If everyone you know and have ever heard of lies, how will you built a utopia out of them? You think if every regional manager of the economy and every commissar and every head of every dormitory in the Socialist Commonwealth routinely lies about his needs and his production, that the central planning board can distribute goods and services fairly or rationally? And this is with a Communist system that encourages, nay, demands lying and political correctness and endless propaganda merely to survive year to year. So you are going to create the Garden of Eden, by taking human beings who are innately prone to lying, and putting those human beings is a system that punishes them for telling the truth and rewards them for lying. That does not sound reasonable, or even possible.

    And this just lying. Human commit many more sins than this.

    “Apparently, according to you, an ad hom attack looks like this: Additionally, due to pure racism, 3,300,000 people are dead in America alone since 1910. This is an example used to demonstrate a point.”

    Please read what I read about an hominem argument, and look at the links I provided. At first, I thought you were kidding, but now I am convinced you are not able to tell the difference between a logical argument and an illogical one.

    If I point at the corpses of tens of millions of victims of Communism, and say, “this belies your claim that Communism produces peaceful cooperation” it is not a counterargument to say, “Americans are racist, because so many thousands of murders were performed for motives of pure racism, etc.” It is not even on the same topic. Proving Americans to be racist or proving Americans to be pure of motive does not have any bearing on the question of whether Communism produces innate conflicts of interest.

    You are making an elementary error by conflating economic competition with conflicts of interest. In game theory terms, economic competition is a positive sum game, as each buyer or seller of a good or service seeks partners in trade to maximize his advantage: this requires buyers to raise bids to attract sellers and sellers to lower prices to attract buyers. While a buyer might be overbid by a rival buyer, or a seller undersold by a rival seller, the activity of seeking bargains is driven thereby so that each finds, in so far a possible, a partner for each trade to maximize his benefits. Under Capitalism, if the trade is not seen by both parties as advantageous to himself, the trade need not go through.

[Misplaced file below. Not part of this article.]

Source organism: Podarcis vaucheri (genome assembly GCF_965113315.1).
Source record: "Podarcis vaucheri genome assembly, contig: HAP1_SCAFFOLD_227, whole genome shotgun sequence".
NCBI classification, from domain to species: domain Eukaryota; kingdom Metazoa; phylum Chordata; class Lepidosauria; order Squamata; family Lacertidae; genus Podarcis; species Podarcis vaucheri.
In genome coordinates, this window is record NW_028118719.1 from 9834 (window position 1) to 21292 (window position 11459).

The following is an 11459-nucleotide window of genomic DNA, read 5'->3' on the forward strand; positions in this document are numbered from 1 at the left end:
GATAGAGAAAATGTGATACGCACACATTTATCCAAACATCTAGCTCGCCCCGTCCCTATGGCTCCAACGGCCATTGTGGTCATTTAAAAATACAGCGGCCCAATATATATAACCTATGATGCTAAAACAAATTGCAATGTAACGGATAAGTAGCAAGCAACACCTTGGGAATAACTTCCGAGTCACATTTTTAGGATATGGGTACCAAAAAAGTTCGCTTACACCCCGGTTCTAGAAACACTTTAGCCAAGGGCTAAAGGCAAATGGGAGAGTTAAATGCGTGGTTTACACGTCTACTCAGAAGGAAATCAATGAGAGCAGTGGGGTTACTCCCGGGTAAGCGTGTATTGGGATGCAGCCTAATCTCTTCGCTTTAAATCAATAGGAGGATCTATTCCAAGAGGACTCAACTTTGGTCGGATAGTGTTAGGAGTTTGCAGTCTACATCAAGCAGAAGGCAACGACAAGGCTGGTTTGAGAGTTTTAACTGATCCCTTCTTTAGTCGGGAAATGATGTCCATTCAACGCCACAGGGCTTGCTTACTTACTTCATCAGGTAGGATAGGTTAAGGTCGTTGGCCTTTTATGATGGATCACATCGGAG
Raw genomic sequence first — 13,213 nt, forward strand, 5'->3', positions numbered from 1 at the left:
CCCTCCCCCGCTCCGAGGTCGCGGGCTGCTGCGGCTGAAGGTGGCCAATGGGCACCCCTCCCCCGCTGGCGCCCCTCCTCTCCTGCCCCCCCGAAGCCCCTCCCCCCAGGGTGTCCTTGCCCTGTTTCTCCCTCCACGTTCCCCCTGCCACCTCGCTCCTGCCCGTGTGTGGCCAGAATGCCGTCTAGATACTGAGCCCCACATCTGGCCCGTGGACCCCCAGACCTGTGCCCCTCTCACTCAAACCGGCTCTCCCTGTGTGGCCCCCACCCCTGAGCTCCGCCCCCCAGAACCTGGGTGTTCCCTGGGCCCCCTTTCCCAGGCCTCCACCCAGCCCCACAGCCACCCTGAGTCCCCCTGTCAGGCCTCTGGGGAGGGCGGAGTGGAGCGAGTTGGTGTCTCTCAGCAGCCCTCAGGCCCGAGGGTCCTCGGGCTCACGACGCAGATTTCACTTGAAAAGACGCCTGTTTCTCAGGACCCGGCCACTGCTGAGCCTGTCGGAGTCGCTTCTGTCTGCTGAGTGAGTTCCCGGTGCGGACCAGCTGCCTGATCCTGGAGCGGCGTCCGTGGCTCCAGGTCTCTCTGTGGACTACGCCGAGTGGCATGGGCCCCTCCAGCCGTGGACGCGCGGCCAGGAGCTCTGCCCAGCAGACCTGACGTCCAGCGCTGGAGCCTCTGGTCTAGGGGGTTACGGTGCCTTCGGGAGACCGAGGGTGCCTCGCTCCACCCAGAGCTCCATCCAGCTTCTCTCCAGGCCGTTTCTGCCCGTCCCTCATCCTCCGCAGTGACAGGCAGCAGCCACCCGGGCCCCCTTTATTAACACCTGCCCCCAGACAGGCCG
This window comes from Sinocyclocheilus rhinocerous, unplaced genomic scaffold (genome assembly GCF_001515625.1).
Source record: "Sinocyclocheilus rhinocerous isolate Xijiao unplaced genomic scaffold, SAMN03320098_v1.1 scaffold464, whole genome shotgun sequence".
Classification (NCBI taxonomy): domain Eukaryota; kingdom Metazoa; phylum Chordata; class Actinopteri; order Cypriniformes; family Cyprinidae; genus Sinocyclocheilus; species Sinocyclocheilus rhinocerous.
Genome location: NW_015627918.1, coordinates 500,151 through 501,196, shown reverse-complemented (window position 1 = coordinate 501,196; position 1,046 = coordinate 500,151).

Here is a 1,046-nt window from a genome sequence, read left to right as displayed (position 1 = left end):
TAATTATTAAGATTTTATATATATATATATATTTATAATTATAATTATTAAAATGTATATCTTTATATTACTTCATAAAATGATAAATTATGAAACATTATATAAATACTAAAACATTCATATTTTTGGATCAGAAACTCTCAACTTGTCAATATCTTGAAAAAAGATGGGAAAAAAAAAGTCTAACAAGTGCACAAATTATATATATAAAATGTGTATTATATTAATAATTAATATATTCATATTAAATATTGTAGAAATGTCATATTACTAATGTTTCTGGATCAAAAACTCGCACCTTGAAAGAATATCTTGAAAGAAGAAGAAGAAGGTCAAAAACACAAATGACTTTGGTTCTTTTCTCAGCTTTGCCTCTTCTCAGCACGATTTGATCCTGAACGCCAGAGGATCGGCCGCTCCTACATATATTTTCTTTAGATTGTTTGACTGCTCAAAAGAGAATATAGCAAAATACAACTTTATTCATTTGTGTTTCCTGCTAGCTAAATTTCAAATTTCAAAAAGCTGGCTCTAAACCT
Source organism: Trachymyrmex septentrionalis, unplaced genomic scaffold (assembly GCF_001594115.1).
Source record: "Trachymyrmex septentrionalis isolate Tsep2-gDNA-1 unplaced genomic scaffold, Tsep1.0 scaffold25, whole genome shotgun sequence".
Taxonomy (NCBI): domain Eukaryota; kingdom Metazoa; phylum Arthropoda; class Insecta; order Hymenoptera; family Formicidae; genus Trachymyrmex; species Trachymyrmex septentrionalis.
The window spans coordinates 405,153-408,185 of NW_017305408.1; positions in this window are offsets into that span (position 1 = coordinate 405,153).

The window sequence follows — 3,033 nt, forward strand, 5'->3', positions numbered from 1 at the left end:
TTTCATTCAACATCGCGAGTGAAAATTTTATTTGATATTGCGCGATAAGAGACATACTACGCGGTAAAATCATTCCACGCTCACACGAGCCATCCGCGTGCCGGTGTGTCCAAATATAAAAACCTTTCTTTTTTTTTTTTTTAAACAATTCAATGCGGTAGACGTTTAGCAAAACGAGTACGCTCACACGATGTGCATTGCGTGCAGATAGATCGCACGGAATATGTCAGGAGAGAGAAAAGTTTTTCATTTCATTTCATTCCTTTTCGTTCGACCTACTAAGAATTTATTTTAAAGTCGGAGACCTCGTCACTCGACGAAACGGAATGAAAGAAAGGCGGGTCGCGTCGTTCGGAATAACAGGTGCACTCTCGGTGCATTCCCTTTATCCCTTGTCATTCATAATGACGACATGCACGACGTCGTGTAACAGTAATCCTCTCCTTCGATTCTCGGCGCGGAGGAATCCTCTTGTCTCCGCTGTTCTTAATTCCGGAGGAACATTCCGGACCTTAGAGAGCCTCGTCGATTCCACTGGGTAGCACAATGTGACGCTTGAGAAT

Communism has nothing to do with cooperation or human goodwill. Communism is rationing. In rationing, the supply and demand cannot be established with any certainty, and the exchanges go through despite any disadvantaged perceived by the parties. Inevitably, resources are mis-allocated, with some folk getting more than they would like and other less. The mis-allocation of resources triggers further misallocation of resources, and behaviors that are discouraged under capitalism, such as hording and wasting, are encouraged by this system.

    A single example suffices: the rationing authority distributed goods on the basis of budget needs, it becomes to the advantage of every recipient to overstate his budget needs, or to waste his previous years budget, so that he does not have a surplus at the end of the year: otherwise his ration drops. This is the opposite of a private business, where a year end surplus is profit, so thrift is encouraged. The year end surplus of a ration recipient is loss, since it shows he has more than he needs, so he is encouraged by circumstances, through no fault of his own, not to economize, but the waste resources on marginal or even frivolous expenditures, so that his ration is not cut. In game theory terms, rationing is a zero-sum game or a negative sum game.

    I learned logic in grammar school, and then again from my leisure reading, including a book called INTRODUCTION TO LOGIC by Cohen (http://www.amazon.com/Introduction-Logic-Irving-M-Copi/dp/0130102024) which I recommend, and studied it again in my Sophomore year in college, reading Aristotle.

  42. Comment by John C Wright:

    No, I will not persist. The pile of skulls, larger than any in history created by any other cause, is what you are defending. I had not realized you did not realize that. You justify it by saying a later stage of Communism will produce the good that the early stages did not produce. This is not an argument, but an evasion.

    You still seem not to understand what an ad hominem argument is, nor how to construct an argument without it. Your wording continues to cast yourself as the proud Prometheus defying me, in my awe-inspiring powers, as if I were oppressing you.